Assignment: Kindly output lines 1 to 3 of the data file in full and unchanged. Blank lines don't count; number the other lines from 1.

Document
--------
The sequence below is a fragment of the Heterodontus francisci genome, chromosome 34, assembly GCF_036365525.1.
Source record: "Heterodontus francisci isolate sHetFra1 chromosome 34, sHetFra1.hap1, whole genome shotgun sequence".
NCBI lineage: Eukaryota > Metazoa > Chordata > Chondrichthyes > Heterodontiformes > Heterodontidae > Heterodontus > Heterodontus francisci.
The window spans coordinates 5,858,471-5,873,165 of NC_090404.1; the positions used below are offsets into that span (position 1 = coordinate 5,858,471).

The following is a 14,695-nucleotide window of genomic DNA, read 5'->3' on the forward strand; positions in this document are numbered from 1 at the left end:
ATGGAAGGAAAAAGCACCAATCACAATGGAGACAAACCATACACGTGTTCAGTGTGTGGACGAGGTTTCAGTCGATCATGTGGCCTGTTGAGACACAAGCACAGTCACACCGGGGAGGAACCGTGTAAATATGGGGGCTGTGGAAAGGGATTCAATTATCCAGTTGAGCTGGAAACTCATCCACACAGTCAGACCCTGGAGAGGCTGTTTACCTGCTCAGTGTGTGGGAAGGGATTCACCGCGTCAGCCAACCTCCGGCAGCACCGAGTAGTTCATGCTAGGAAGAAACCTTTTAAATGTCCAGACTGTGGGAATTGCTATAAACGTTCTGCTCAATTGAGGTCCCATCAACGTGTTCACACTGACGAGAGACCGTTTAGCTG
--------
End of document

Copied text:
The sequence below is a fragment of the Heterodontus francisci genome, chromosome 34, assembly GCF_036365525.1.
Source record: "Heterodontus francisci isolate sHetFra1 chromosome 34, sHetFra1.hap1, whole genome shotgun sequence".
NCBI lineage: Eukaryota > Metazoa > Chordata > Chondrichthyes > Heterodontiformes > Heterodontidae > Heterodontus > Heterodontus francisci.